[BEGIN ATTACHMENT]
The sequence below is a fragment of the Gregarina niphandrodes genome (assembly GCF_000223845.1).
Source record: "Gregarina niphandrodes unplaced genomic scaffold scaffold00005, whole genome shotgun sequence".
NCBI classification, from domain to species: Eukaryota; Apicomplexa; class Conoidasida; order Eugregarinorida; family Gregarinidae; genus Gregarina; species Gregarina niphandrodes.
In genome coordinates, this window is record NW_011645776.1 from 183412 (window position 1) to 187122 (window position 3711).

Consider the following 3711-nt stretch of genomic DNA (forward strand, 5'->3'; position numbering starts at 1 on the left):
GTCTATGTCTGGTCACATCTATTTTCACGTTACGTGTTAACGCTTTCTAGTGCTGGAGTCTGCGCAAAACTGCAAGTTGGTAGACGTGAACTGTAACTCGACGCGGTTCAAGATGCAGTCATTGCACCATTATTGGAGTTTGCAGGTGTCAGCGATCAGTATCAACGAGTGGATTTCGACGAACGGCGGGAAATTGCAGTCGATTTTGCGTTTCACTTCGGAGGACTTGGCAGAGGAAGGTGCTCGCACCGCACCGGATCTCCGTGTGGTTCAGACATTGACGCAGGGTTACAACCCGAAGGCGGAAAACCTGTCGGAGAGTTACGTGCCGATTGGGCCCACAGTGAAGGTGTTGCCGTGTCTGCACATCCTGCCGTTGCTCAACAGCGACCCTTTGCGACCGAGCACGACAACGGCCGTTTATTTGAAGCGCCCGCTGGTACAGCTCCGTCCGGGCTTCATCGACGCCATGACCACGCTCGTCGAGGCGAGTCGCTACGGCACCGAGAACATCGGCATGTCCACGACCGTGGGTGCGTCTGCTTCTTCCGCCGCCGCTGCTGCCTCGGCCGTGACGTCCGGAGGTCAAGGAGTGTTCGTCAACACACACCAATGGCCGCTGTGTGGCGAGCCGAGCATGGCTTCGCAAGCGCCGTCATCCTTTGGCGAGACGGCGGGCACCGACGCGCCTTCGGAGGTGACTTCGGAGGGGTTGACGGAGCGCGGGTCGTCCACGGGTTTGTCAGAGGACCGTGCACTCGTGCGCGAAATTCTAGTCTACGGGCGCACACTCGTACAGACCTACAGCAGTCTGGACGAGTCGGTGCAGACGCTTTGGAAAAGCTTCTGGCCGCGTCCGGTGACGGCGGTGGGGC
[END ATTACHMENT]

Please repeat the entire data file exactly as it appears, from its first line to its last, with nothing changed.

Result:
The sequence below is a fragment of the Gregarina niphandrodes genome (assembly GCF_000223845.1).
Source record: "Gregarina niphandrodes unplaced genomic scaffold scaffold00005, whole genome shotgun sequence".
NCBI classification, from domain to species: Eukaryota; Apicomplexa; class Conoidasida; order Eugregarinorida; family Gregarinidae; genus Gregarina; species Gregarina niphandrodes.
In genome coordinates, this window is record NW_011645776.1 from 183412 (window position 1) to 187122 (window position 3711).

Consider the following 3711-nt stretch of genomic DNA (forward strand, 5'->3'; position numbering starts at 1 on the left):
GTCTATGTCTGGTCACATCTATTTTCACGTTACGTGTTAACGCTTTCTAGTGCTGGAGTCTGCGCAAAACTGCAAGTTGGTAGACGTGAACTGTAACTCGACGCGGTTCAAGATGCAGTCATTGCACCATTATTGGAGTTTGCAGGTGTCAGCGATCAGTATCAACGAGTGGATTTCGACGAACGGCGGGAAATTGCAGTCGATTTTGCGTTTCACTTCGGAGGACTTGGCAGAGGAAGGTGCTCGCACCGCACCGGATCTCCGTGTGGTTCAGACATTGACGCAGGGTTACAACCCGAAGGCGGAAAACCTGTCGGAGAGTTACGTGCCGATTGGGCCCACAGTGAAGGTGTTGCCGTGTCTGCACATCCTGCCGTTGCTCAACAGCGACCCTTTGCGACCGAGCACGACAACGGCCGTTTATTTGAAGCGCCCGCTGGTACAGCTCCGTCCGGGCTTCATCGACGCCATGACCACGCTCGTCGAGGCGAGTCGCTACGGCACCGAGAACATCGGCATGTCCACGACCGTGGGTGCGTCTGCTTCTTCCGCCGCCGCTGCTGCCTCGGCCGTGACGTCCGGAGGTCAAGGAGTGTTCGTCAACACACACCAATGGCCGCTGTGTGGCGAGCCGAGCATGGCTTCGCAAGCGCCGTCATCCTTTGGCGAGACGGCGGGCACCGACGCGCCTTCGGAGGTGACTTCGGAGGGGTTGACGGAGCGCGGGTCGTCCACGGGTTTGTCAGAGGACCGTGCACTCGTGCGCGAAATTCTAGTCTACGGGCGCACACTCGTACAGACCTACAGCAGTCTGGACGAGTCGGTGCAGACGCTTTGGAAAAGCTTCTGGCCGCGTCCGGTGACGGCGGTGGGGC